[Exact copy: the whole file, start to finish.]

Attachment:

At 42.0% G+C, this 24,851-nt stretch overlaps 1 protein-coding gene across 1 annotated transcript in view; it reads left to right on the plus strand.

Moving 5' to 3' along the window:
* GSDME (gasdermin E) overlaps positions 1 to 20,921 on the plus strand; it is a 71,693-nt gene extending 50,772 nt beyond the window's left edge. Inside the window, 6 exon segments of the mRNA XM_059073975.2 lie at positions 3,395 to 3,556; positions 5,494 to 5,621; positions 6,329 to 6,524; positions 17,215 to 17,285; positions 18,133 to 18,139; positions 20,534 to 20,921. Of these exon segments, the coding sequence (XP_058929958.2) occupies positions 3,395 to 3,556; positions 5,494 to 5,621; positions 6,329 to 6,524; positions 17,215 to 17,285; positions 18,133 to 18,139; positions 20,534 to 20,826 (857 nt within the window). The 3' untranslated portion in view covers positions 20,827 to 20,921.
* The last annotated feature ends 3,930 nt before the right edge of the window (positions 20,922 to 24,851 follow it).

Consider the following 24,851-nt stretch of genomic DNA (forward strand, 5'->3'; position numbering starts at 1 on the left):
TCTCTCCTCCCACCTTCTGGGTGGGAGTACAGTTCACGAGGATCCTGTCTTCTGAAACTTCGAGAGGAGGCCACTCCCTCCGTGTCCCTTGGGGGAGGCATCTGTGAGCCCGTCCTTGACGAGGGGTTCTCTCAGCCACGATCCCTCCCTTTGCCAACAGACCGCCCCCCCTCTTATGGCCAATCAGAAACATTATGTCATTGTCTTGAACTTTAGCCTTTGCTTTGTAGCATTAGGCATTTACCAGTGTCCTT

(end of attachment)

At 42.0% G+C, this 24,851-nt stretch overlaps 1 protein-coding gene across 1 annotated transcript in view; it reads left to right on the plus strand.

Moving 5' to 3' along the window:
* GSDME (gasdermin E) overlaps positions 1 to 20,921 on the plus strand; it is a 71,693-nt gene extending 50,772 nt beyond the window's left edge. Inside the window, 6 exon segments of the mRNA XM_059073975.2 lie at positions 3,395 to 3,556; positions 5,494 to 5,621; positions 6,329 to 6,524; positions 17,215 to 17,285; positions 18,133 to 18,139; positions 20,534 to 20,921. Of these exon segments, the coding sequence (XP_058929958.2) occupies positions 3,395 to 3,556; positions 5,494 to 5,621; positions 6,329 to 6,524; positions 17,215 to 17,285; positions 18,133 to 18,139; positions 20,534 to 20,826 (857 nt within the window). The 3' untranslated portion in view covers positions 20,827 to 20,921.
* The last annotated feature ends 3,930 nt before the right edge of the window (positions 20,922 to 24,851 follow it).

Consider the following 24,851-nt stretch of genomic DNA (forward strand, 5'->3'; position numbering starts at 1 on the left):
TCTCTCCTCCCACCTTCTGGGTGGGAGTACAGTTCACGAGGATCCTGTCTTCTGAAACTTCGAGAGGAGGCCACTCCCTCCGTGTCCCTTGGGGGAGGCATCTGTGAGCCCGTCCTTGACGAGGGGTTCTCTCAGCCACGATCCCTCCCTTTGCCAACAGACCGCCCCCCCTCTTATGGCCAATCAGAAACATTATGTCATTGTCTTGAACTTTAGCCTTTGCTTTGTAGCATTAGGCATTTACCAGTGTCCTT